The last section brings us up-to-date with more contemporary developments in Mexican tourism. Jeffrey Pilcher examines food consumption as a tourist experience of political and cultural consequences: “Through food and drink, tourists from the U.S. have consumed their Mexican neighbors: alternately dominating, transforming, excluding, and embracing them according to an Orientalist logic that evolves with social relations in both countries.” M. Bianet Castellanos’s look at how an indigenous community living at the outskirts of Cancún, in the village Kuchmil, has interpreted and adapted to the state-led industry. Mary K. Coffey focuses on the exhibition of Mexican art in the U.S. for tourist-driven purposes, elucidating on how the local indigenous roots of these artworks were replaced for a “more ethnically vague category of community” that fit with the neoliberal underpinnings of the private corporation that funded the exhibition. In a similar vein, Alex Saragoza provides an insightful investigation into the development of Los Cabos in light of the defeat of the ruling party, the PRI, after 70 years of one-party rule. This enabled Vicente Fox’s center-right administration to distance itself from previous tourist policies that sought to accentuate its Mexican qualities, veering the industry on a different path that made Los Cabos a “place of affluent placelessness.” Finally, Barbara Kastelein’s essay considers three tourist destinations; Acapulco, Oaxaca, and the town of Amecameca. Based on her own travels and academic research, she explores how local inhabitants understand and employ tourist-driven myths to promote their region’s industry. Some Oaxaqueños, for example, have two houses; one that sells the “magical folksy Oaxaca” and another in which they actually live in.

Holiday in Mexico provides a wide-ranging and historically astute understanding of the tourist economy in Mexico. It carefully underlines the dark side of the industry that stems largely from the socioeconomic gaps between tourists and their hosts, the political corruption of government officials who have made of Mexican tourism a family-run business, and the ideological underpinnings of large corporations that re-order representations of Mexico to align with neoliberal policies. The essays, however, also explore the tactics used by local inhabitants, tourists, artists, intellectuals, health officials, and shopkeepers to promote tourism for their own purposes, leading them to work with or against the state depending on their motives. My one caveat is the centrality of Mexican-U.S. tourist encounters at the heart of these works. While it would be unwise to underplay the importance of United States in the history of Mexican tourism, de-centering this relationship in future studies may shed light on the extensive role transnational factors have played in the history of Mexican tourist development. Expanding the notion of the “tourist,” for example, to include sojourners of other nations, namely transitory migrants from Central and South America, can only enrich our understanding of tourism and its relationship to representations of Mexico.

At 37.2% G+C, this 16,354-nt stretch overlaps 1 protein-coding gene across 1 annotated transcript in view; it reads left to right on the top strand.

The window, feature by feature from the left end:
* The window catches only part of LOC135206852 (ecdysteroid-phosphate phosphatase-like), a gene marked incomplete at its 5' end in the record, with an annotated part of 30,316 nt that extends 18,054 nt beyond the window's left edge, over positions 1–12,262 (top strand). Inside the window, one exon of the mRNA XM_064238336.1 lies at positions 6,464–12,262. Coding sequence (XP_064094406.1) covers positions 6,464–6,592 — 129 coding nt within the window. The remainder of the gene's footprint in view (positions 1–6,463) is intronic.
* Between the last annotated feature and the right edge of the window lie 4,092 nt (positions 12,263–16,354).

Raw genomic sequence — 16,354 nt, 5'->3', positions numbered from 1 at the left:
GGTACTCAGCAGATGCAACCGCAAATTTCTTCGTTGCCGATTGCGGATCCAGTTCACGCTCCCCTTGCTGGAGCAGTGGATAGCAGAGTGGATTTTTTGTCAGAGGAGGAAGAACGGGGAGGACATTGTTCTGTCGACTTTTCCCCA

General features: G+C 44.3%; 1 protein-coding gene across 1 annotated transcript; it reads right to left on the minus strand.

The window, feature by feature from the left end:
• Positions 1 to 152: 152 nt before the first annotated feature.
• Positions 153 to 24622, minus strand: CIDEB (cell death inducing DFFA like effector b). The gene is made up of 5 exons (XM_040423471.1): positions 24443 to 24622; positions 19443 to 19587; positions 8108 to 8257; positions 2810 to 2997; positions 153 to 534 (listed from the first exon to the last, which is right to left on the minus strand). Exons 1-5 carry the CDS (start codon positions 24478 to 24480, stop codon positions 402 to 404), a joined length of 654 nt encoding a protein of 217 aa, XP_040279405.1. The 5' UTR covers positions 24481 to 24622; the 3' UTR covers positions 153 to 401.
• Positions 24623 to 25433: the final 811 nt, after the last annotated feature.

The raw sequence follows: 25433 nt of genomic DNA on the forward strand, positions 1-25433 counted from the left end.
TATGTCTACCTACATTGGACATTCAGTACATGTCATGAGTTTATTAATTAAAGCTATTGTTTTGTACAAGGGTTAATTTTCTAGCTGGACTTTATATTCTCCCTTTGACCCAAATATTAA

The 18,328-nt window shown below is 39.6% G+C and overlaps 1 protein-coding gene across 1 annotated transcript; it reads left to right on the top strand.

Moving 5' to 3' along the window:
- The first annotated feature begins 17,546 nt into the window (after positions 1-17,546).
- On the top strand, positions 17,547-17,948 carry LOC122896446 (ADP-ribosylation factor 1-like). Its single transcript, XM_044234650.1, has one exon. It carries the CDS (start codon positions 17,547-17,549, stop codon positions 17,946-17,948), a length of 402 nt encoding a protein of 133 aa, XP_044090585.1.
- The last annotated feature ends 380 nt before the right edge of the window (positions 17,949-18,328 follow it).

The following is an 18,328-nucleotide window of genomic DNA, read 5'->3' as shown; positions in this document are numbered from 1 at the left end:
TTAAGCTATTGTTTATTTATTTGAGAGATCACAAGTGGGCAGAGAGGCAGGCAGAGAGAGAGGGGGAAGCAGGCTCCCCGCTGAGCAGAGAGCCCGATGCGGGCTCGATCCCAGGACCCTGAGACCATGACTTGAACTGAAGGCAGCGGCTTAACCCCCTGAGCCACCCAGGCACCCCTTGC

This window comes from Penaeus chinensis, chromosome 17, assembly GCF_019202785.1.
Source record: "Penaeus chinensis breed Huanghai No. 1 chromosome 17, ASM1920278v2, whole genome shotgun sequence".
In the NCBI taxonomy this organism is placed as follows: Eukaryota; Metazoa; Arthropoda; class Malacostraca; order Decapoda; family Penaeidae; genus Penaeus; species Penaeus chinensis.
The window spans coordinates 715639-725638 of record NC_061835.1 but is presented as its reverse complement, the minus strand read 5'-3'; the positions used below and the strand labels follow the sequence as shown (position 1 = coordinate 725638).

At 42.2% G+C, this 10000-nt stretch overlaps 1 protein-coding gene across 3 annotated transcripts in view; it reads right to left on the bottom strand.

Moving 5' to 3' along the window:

Sophia Koutsoyannis


The Brooklyn Rail

JUL-AUG 2010